Attraction Rather Than Promotion


I love that statement. It is so easy in today’s world to put a glitzy, slick spin on something. I had to update my resume and fill out job applications. Not fun. I don’t like the pressure of selling myself. Not because I don’t have any self-confidence but because I would much rather have someone see  and experience who I  am, rather than sell myself in a word document.  It’s all about using the right words and tools to compete with everyone’s electronic profiles. Don’t get me wrong, I understand the challenges Human Resources have trying to narrow down the pool of thousands of resumes but I also know that a lot of potentially valuable, bright employees end in e-trash. Technology is changing the face (no pun intended) of how we interact with each other.

It’s not just about who I am as a person but what technology I know. I’v taken computer classes but to be honest it doesn’t always stick if I don’t use it consistently. It’s not always about how smart you are either. I’m a visual learner and repetition is my best tool. I’m not  an analytical  thinker but I’m a critical thinker. I live with very analytical, brainy people and sometimes, they think I’m a little slow on the uptake. It’s what kind of uptake we’re talking about. I don’t understand a lot of what they discuss with each other concerning the technical aspects of computers or software issues but I am excellent at sizing up people and connecting on different  levels. I have a very high emotional I.Q. but not a high technical one. Remember the iced tea maker? Which is more valuable in the work place? In a perfect world, both. But they are rarely found together. I see my friends experience  personality  issues and conflicts in the work place more than any other challenge. I find these intriguing. How you interact with people is just as important as what you know. Technical or otherwise.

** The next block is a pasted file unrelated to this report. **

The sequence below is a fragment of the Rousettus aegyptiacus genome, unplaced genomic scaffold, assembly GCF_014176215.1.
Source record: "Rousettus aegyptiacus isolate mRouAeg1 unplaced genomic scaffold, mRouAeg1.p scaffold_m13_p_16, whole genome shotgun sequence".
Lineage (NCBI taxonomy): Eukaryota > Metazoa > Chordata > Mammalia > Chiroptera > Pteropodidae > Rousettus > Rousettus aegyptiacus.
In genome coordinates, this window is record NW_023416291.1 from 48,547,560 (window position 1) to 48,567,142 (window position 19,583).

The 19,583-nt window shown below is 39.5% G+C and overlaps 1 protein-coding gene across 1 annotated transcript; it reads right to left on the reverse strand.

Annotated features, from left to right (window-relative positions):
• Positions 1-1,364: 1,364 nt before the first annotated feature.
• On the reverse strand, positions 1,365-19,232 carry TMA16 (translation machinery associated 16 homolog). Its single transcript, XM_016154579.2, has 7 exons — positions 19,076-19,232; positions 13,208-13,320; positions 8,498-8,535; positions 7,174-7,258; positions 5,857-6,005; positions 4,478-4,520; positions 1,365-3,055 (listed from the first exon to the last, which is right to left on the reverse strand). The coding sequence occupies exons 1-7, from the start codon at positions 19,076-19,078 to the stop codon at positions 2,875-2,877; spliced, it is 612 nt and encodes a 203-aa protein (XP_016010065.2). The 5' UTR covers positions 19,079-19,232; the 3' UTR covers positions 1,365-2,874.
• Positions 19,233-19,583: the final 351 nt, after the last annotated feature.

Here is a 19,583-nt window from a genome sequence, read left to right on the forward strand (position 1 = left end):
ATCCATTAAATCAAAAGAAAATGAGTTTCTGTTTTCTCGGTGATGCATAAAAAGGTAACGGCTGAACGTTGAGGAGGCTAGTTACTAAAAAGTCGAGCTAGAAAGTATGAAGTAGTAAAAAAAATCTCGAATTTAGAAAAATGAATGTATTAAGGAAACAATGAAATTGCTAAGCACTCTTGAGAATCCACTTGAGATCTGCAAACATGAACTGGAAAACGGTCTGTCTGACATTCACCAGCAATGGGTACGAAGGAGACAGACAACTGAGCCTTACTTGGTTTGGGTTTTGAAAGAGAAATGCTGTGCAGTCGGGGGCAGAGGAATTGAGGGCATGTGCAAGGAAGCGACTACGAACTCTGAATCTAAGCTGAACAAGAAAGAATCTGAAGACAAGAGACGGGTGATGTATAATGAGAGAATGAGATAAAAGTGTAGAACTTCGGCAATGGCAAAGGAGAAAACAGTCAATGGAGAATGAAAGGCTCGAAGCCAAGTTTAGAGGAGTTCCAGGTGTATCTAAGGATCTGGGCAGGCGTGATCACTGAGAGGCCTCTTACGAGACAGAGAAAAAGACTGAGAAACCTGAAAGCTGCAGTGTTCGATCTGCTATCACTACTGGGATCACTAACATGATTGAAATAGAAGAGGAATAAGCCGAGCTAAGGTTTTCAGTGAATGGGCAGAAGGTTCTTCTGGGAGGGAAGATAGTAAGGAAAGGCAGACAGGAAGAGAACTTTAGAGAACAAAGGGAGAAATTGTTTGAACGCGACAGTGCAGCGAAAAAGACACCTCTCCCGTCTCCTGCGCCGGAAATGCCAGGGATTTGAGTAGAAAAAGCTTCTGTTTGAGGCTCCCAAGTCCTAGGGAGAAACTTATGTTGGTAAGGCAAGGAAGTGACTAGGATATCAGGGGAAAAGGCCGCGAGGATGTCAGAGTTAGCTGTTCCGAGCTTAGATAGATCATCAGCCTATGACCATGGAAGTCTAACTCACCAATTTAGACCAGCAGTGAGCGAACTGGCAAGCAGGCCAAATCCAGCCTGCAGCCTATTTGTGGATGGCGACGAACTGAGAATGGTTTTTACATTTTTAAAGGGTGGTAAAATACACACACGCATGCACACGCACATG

I can practice on a computer and learn anything. When my kids were teens they were viciously vocal about what a moron I was concerning computer skills. It made me determined to prove them wrong and I have. I also know now the last person to tutor a parent is their own teen. I learned a lot from all the bright, patient young people I’ve met at work  along the way. And I make sure my kids know it. This stuff isn’t brain surgery. When my kids coo at me “mom we are so proud of you for learning how to cut and paste” I want to return with “back at you for learning how to pick up your clothes.”  Piece of cake.

I received a gift card for books and ordered a set of Edith Wharton novels and they arrived yesterday. Such a deal, three books for $6.99!  After reading “Used and Rare” I’ve decided to start my own collection of classic books and great reads. I  know there are e-books now that will change the way we provide reading material to the masses and I enjoy the thrill of getting a book anywhere-anytime, but I also know that there will always be those of us who need to feel paper between our fingers and pour over the colorful book jackets and art work, to meander through rows of books and pull them out and open them like treasure boxes, to see, interact, and smile with people who share the same weakness. It’s pure attraction and promotion at it’s best.


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